Li, Bingqin and Peng, Huamin (2010) State funded re-employment training, long term unemployment and informal employment in Tianjin, China. In: Wu, Fulong and Webster , Chris, (eds.) Marginalization in Urban China: Comparative Perspectives. International political economy series . Palgrave Macmillan, Basingstoke, UK. ISBN 9780230237728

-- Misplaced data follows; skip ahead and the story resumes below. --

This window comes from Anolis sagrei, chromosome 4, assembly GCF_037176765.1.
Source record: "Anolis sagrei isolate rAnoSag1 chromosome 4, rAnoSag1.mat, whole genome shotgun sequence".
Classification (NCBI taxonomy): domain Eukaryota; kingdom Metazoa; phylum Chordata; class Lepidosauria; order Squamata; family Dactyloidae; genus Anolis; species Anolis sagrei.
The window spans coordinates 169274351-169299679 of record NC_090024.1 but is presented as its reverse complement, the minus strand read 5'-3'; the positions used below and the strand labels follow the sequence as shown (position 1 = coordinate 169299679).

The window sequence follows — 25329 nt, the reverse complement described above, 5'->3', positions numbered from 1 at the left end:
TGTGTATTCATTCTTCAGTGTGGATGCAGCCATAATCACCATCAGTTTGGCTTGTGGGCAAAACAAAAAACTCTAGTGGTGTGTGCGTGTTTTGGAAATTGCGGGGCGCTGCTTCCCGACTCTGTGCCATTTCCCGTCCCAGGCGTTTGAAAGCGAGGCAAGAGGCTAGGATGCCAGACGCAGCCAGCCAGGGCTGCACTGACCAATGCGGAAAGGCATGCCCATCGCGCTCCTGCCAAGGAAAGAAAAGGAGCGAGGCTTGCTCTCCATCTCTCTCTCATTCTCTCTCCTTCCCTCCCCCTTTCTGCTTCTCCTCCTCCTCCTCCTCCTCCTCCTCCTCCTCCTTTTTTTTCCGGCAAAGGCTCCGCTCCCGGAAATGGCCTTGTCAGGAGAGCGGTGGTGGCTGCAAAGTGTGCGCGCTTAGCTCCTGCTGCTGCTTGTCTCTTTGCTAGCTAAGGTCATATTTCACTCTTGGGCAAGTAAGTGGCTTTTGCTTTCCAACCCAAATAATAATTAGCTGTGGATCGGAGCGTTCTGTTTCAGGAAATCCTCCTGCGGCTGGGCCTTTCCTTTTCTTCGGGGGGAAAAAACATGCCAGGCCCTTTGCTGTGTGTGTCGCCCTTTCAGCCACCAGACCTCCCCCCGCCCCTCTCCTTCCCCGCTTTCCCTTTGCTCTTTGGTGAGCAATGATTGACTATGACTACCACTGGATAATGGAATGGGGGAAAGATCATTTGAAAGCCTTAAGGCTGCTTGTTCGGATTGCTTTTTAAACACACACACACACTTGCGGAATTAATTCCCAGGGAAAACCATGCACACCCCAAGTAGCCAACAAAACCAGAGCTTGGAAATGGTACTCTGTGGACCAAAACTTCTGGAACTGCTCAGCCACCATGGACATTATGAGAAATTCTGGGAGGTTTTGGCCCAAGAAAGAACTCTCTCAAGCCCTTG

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In Chinese cities, about 1.45 million migrant workers stay away from their home villages for longer than six months. The total will reach 230 million if those who work less than six months outside their home villages are also included (National Bureau of Statistics PRC 2010). The scale of migration has put big pressure on urban housing. Apart from a few local exceptions, little state effort has been dedicated to improve migrant housing for a long time. Existing studies of migrant housing in Chinese cities have focused on the necessity for the state to remove discriminatory policies and offer equal access to urban housing benefits. However, few studies have examined carefully who are the most vulnerable and what are the causes of some of the problems. The authors of this paper argue that without proper understanding of the interaction between the state and the private providers, equal access to urban housing benefits may not lead to improved housing conditions for migrant workers. We will use three surveys in three cities, Tianjin, Taiyuan and Lanzhou in China to support our argument.
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